But we can’t help ourselves. Nearly every student who contacted me focused exclusively on cognitive distortion and modernization. I assume they all watched the same YouTube video because I lost count of how many times someone came to me with a near-scripted speech on how loneliness is a mental trap fostered by technology and busyness. It was no different from any other indulgent cultural fascination: like how we can go on for hours about social media or capitalism without saying anything at all.

It was surreal how not a single person I talked to had anything to say about either friendlessness or inadequate support. That’s not because people were wrong, since emotional loneliness is real. It’s that their niche focus demonstrated a total lack of proportion. It is common sense that all kinds of loneliness are very heavily correlated with one’s number of friends. This correlation applies to emotional loneliness since distressed people have poor relationships.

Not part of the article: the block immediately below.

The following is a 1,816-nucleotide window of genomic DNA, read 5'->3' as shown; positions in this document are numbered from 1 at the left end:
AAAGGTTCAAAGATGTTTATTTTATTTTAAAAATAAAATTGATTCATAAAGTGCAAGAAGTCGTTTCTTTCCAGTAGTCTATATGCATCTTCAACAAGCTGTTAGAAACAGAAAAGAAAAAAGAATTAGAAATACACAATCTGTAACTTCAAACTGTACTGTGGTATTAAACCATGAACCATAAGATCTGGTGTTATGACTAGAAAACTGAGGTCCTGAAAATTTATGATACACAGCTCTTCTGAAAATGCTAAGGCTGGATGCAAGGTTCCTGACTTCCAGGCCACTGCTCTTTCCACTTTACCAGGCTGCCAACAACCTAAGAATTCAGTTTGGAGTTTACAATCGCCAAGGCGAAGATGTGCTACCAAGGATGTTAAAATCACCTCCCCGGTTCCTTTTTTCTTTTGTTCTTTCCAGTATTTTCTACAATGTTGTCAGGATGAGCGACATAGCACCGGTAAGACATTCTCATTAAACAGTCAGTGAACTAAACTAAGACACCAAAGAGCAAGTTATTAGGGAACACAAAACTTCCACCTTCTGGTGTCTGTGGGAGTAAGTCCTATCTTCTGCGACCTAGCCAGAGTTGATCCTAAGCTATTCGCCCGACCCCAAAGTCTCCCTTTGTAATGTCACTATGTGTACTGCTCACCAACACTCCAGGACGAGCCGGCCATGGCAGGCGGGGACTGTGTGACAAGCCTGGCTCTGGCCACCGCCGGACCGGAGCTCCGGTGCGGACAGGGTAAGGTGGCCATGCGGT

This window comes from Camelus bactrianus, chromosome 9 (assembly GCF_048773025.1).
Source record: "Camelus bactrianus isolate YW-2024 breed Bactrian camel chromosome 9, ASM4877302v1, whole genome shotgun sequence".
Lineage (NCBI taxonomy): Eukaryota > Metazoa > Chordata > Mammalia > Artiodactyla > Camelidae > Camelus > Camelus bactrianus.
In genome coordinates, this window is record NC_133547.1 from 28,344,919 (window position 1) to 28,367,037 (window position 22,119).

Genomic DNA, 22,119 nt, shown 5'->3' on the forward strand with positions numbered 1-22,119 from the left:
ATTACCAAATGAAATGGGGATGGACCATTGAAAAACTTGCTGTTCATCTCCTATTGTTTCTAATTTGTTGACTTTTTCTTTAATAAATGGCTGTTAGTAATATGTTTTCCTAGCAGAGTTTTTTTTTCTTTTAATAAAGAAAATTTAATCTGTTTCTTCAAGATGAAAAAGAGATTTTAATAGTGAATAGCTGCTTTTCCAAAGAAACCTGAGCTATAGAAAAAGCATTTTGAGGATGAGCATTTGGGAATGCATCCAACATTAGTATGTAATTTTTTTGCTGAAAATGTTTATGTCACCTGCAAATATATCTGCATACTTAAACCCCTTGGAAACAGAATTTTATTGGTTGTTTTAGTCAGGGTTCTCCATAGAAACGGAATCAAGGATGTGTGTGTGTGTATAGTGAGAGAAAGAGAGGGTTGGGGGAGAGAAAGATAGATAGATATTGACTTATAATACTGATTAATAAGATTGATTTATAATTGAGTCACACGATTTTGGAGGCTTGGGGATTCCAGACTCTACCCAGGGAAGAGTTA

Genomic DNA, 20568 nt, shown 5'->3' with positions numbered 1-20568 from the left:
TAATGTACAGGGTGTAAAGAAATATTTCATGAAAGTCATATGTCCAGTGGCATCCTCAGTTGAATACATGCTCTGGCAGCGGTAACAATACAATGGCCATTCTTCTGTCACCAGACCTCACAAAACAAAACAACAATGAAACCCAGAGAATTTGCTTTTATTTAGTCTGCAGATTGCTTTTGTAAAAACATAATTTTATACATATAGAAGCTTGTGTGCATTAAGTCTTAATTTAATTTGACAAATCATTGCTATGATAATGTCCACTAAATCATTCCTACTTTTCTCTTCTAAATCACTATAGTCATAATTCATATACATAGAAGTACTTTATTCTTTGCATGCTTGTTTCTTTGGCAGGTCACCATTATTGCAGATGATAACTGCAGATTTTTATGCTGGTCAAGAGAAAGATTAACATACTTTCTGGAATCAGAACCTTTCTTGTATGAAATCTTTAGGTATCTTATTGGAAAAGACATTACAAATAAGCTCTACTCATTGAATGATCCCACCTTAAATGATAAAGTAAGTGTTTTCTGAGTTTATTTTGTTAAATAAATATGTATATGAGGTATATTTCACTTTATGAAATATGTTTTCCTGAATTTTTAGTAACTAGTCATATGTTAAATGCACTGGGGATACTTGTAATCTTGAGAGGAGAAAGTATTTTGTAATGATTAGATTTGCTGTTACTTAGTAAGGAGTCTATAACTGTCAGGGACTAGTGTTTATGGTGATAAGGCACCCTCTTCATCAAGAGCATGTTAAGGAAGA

The other thing that struck me was how unrigorous students’ claims were. While many described isolation as some modernist plague, most material factors people use to explain loneliness have no demonstrable correlation. The best example is living alone, which has been surveyed both in the U.S. and U.K., and shown not to correlate. If something so tangible has no impact on symptoms of loneliness, what would? 

This is a question long answered. When a problem seems immaterial, the handy explanation is that it is social in nature: born out of organizing processes and implicit norms. It is a natural explanation for loneliness whose nature is inherently social. But Stanford students seem unable to reach, let alone follow-through with so bland a conclusion. They cannot be bothered to care about those whose problem is the simple inability to fit in.